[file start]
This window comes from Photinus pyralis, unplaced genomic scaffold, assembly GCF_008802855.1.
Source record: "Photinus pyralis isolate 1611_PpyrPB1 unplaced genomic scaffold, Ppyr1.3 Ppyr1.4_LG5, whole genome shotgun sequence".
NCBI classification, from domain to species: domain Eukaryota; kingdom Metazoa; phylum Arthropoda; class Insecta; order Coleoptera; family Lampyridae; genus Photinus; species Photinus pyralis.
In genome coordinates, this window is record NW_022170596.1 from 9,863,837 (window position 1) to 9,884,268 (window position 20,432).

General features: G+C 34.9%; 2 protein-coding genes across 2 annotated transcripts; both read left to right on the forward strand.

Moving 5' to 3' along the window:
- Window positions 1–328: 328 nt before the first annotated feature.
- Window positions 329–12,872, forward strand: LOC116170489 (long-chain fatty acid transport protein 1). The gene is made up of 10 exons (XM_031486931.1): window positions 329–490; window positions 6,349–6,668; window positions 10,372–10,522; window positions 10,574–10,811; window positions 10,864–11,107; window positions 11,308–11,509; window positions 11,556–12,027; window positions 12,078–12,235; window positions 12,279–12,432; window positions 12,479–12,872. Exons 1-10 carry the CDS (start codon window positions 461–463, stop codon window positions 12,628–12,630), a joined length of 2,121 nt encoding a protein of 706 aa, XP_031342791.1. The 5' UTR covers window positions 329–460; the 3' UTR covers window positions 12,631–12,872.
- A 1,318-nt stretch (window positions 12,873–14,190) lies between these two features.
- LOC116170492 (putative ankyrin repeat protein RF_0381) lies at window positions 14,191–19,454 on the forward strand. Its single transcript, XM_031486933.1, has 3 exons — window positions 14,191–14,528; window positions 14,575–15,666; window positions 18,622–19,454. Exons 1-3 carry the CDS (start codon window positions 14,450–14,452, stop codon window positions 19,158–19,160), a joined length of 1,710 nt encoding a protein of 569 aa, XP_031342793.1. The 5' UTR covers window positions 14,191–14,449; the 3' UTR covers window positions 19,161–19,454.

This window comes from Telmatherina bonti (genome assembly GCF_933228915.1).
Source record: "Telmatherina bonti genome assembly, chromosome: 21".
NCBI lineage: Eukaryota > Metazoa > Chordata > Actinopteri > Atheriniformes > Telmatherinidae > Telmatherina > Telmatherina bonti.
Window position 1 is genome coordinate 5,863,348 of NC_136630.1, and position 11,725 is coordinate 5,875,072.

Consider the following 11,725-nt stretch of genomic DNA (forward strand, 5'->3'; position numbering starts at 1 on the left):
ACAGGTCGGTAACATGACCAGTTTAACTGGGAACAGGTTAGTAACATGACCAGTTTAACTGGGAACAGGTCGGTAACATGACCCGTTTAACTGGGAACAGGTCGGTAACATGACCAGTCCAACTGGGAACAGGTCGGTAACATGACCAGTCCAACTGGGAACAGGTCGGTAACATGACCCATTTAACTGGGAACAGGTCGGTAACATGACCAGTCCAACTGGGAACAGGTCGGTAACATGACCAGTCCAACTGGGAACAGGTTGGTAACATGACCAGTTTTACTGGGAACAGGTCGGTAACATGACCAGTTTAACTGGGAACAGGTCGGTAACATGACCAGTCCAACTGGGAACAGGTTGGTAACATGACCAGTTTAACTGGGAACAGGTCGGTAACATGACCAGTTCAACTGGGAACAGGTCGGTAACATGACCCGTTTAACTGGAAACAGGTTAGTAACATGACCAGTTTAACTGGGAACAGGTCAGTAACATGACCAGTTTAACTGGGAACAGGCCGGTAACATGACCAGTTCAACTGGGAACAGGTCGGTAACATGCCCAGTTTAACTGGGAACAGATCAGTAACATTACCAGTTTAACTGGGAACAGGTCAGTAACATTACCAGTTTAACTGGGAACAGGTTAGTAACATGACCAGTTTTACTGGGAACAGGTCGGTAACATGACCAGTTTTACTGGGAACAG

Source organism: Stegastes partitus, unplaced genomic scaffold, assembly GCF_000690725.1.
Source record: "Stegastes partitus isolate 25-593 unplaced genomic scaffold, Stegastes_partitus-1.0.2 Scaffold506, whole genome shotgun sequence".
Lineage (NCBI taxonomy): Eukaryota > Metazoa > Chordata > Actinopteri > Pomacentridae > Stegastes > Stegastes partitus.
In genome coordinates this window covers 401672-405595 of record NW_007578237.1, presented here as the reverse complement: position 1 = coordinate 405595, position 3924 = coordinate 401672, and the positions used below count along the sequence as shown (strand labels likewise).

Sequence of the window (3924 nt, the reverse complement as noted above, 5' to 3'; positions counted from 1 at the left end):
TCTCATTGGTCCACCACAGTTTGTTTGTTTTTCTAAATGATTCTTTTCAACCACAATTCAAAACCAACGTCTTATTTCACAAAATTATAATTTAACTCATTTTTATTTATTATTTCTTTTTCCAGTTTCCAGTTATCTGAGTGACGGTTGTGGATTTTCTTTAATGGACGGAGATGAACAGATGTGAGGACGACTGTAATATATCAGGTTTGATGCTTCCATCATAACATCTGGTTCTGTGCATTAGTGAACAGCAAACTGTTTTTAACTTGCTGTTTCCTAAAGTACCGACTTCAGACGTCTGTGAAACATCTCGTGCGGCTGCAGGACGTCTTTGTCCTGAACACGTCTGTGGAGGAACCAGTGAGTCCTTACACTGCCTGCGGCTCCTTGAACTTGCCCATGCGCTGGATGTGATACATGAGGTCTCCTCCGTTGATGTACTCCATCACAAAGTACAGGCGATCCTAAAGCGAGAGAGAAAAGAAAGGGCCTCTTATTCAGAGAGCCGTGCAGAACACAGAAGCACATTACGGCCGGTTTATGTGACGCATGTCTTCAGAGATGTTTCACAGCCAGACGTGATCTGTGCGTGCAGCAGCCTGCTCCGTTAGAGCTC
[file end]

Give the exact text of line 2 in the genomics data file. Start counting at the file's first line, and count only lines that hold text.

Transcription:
Source record: "Photinus pyralis isolate 1611_PpyrPB1 unplaced genomic scaffold, Ppyr1.3 Ppyr1.4_LG5, whole genome shotgun sequence".